The Age of Enlightenment
I really love this industry. Maybe I'm smoking EDA drugs or something, but this industry is the source of my happiness.
First things second
I'd be happy if you would run through your bio for me:
Vic Kulkarni - Well, this is my 29th year in the semiconductor and EDA industries together. I did my bachelors in technology at IIT in Bombay in 1974, and finished my masters in sold-state electronics at the University of Cincinnati in 1976.
Did you think you would stay on and work in the U.S. at that time?
Vic Kulkarni - Yes, I always intended to stay. Solid-state electronics was fascinating, and it was [in those years] that the semiconductor industry was just starting. National Semiconductor had on-site campus recruiting in 1976 at the University of Cincinnati. They talked me out of continuing on for my Ph.D., and brought me here to the Valley instead. I never looked back.
I started as a design and production engineer, and quickly was on the fast track at National in terms of the senior engineering and management tracks. I got very involved at National in their biggest project to date at that time - a chip computer. We got the Motorola processor, and worked on an 8-bit A to D converter - all aspects of manufacturing and yield improvement. The company generated $125 million work of revenue on that one product. I was lucky to part of that.
How long were you at National?
Vic Kulkarni - After 6 years, I went to Fairchild to head up their CMOS gate-array program as director of engineering. At that time, gate arrays were brand new. For instance, LSI Logic and VLSI were bipolar country only. Because CMOS was relatively new, they hired me because of my background and we created 6-micron gate arrays, 6-micron channel length devices. I built up that product division for Schlumberger, who had bought the division from National, and took it from $0 to $65 million. It took about 5 and a half years. Then the division was bought back by National. [The experience] gave me my start with the start-up spirit, where I learned all of the tricks [involved in that environment].
At that time, the company found they needed tools for developing gate-array designs. My boss at the time convinced me to take on the product marketing. That's how I got exposed to the concepts of product marketing and customer product definition. It was a very enjoyable experience.
So when did you leave National?
Vic Kulkarni - I did product marketing for them for almost 10 years. Then, I decided to join VLSI Technology and learned a great deal there from Doug Fairbairn. It was there I learned about the concepts of customer support, and management delivering on its promise to the customers. Those are ideas that I have always cherished.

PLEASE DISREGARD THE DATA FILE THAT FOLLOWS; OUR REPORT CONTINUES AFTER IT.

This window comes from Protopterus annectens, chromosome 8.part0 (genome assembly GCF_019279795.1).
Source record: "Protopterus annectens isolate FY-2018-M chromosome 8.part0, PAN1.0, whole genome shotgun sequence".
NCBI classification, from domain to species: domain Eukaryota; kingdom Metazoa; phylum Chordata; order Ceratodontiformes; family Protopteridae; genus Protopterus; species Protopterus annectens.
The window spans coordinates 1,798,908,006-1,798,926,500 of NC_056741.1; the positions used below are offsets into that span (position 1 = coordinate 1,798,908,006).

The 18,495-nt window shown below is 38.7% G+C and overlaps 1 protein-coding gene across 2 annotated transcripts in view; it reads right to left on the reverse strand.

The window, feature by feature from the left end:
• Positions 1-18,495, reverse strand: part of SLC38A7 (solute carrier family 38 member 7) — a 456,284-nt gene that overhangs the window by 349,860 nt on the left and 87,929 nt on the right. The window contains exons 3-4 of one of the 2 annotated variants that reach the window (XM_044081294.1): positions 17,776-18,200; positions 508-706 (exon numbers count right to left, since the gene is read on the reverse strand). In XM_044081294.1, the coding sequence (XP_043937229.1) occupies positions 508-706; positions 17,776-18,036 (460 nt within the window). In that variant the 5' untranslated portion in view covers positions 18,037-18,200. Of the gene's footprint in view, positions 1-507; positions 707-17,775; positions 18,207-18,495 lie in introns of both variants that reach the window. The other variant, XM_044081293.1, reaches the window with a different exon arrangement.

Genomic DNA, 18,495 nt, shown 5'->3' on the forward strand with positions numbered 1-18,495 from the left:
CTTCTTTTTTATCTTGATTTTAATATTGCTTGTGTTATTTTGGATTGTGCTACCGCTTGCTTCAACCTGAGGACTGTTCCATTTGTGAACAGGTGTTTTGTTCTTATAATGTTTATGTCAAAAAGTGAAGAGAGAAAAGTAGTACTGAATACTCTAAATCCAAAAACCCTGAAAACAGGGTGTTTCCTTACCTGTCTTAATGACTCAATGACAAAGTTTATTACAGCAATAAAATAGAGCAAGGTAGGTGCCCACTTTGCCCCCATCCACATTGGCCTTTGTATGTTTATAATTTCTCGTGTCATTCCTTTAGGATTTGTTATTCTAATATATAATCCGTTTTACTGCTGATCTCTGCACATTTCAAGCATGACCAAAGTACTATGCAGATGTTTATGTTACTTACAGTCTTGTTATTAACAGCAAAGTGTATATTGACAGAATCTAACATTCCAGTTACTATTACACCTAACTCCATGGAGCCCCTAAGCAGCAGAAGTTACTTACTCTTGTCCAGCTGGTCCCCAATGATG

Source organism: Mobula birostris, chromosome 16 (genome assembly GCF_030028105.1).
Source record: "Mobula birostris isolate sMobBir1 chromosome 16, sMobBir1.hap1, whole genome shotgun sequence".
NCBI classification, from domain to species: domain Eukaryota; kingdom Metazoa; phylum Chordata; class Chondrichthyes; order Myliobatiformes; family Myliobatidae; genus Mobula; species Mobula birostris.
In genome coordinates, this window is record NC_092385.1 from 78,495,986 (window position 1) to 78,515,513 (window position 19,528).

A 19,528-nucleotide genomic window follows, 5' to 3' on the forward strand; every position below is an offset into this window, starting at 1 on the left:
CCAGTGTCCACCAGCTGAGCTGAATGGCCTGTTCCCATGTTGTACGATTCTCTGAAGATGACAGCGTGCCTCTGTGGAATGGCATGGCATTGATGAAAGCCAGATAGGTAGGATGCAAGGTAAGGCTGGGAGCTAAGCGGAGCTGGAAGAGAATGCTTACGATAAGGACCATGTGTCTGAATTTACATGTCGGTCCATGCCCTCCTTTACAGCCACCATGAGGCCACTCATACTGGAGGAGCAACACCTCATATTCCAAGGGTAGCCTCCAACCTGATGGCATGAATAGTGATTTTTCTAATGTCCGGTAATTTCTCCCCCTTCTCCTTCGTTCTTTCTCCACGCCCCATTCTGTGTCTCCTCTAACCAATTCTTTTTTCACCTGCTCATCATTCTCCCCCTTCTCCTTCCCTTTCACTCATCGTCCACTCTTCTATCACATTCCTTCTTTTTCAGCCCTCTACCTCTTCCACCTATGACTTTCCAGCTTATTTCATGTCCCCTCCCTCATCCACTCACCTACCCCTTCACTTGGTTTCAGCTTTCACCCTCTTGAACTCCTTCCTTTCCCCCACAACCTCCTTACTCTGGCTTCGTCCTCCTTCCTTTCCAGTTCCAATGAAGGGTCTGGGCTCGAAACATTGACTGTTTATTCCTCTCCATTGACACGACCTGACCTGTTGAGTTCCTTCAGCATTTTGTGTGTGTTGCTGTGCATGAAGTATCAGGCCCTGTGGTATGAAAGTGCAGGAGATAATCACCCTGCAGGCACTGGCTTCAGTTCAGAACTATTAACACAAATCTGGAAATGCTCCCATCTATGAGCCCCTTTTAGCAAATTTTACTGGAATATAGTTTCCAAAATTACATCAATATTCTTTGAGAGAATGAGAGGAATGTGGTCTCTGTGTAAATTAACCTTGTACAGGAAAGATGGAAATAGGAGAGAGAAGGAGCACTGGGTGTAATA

What role did you play at VLSI?
Vic Kulkarni - Under Doug Fairbairn, I was vice president of product marketing at VLSI. It was a $150 million unit under the ASIC group at VLSI. We did quite a bit of work with Philips and Hitachi, who were our main technology partners. Although we were a relatively small ASIC and cell-based design house, we were the lynchpins for these two giants who created ASIC and gate-array standard cells. It was there that we launched the 2-micron gate array - we were the first to do it.
Doug was quite a visionary. He used [layout] technology from Caltech when productivity was becoming very important in design. VLSI was actually one of the first synthesis companies - even before Synopsys has received its funding - although we didn't call it a synthesizer at the time. We called it a state-machine compiler. All that came from Doug Fairbairn and others working at the genius engineer level. They were all very knowledgeable engineering folks who were really breaking new ground in the technology. I was exposed to all of that, which increased my enthusiasm even further. When I left VLSI, I joined Crosscheck.
So, although you had been in start-up like divisions in larger companies, this was your first start-up?
Vic Kulkarni - Yes, I really wanted to experience a start-up for 2 or 3 years. Crosscheck put me in charge of all worldwide marketing for their embedded test circuitry.
Were you in competition with LogicVision?
Vic Kulkarni - Logic Vision was fairly new. We had some innovative test structures that allowed 100-percent visibility into the circuit. It was a great experience for me learning about large licensing agreement, and technology-transfer agreements. Sony, Toshiba, LSI Logic were all our customers - I spent 5 and a half years there, and promoted quite a bit of that technology at ITC and other conferences.
Vic Kulkarni - Then I joined MetasSoftware. I was there for one and a half years. We took MetaSoftware public and achieved a $165 million valuation. Then we were purchased by Avanti for $182 million. I was at Avanti for 4 years [following the acquisition]. It was an extremely good exposure for me to the financial world, and the world of operations.
At Avanti, I learned about the mergers and acquisitions side of the business. I was vice president of product marketing, and completed two acquisitions - Compass, purchased from VLSI, and TMA. That really showed me the details of a well-oiled machine in terms of operations. I became general manager of the worldwide unit with about 150 people working under me.
In December 1999, I came to this place, which after the quick acquisitions of Npower and Sente, became Sequence. It's clear, I have never been bored ever over the course of my career!
Editor's Note: Thanks to Vic Kulkarni for his time, and to Jim Lochmiller for setting up this interview.